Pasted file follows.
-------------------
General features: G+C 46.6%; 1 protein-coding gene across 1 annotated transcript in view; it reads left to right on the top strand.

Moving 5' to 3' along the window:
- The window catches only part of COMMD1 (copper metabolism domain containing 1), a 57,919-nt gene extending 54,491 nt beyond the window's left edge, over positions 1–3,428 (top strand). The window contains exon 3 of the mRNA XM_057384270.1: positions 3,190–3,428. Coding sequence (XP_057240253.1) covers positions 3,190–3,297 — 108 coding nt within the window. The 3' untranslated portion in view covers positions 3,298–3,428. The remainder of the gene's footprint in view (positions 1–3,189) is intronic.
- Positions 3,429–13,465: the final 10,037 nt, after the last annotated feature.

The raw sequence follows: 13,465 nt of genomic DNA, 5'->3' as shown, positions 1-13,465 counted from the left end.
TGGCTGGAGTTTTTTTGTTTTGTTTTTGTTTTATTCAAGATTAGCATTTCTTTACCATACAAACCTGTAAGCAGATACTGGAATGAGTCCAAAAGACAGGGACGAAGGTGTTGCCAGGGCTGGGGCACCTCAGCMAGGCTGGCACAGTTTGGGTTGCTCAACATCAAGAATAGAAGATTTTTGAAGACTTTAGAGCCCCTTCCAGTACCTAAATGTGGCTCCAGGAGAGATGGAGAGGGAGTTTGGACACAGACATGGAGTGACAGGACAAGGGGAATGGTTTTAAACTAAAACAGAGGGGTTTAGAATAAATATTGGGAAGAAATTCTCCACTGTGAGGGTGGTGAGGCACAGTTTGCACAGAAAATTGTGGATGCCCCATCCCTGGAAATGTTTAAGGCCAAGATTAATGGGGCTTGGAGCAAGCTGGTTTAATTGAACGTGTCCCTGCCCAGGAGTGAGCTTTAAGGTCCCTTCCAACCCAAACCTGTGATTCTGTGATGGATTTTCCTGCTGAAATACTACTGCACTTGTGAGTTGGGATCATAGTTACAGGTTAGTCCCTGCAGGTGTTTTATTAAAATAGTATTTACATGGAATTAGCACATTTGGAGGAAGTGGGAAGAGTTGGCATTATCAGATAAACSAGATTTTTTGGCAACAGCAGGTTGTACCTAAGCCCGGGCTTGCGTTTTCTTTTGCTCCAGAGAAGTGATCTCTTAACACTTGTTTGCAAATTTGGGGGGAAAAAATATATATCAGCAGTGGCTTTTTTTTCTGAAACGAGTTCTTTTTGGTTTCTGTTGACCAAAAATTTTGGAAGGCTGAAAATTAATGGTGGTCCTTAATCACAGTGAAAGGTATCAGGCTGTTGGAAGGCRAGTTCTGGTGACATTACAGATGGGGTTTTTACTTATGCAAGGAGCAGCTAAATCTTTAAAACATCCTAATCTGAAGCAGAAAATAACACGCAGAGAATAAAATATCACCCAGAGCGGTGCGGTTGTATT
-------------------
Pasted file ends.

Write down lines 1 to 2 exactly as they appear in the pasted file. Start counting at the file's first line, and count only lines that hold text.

General features: G+C 46.6%; 1 protein-coding gene across 1 annotated transcript in view; it reads left to right on the top strand.

Moving 5' to 3' along the window: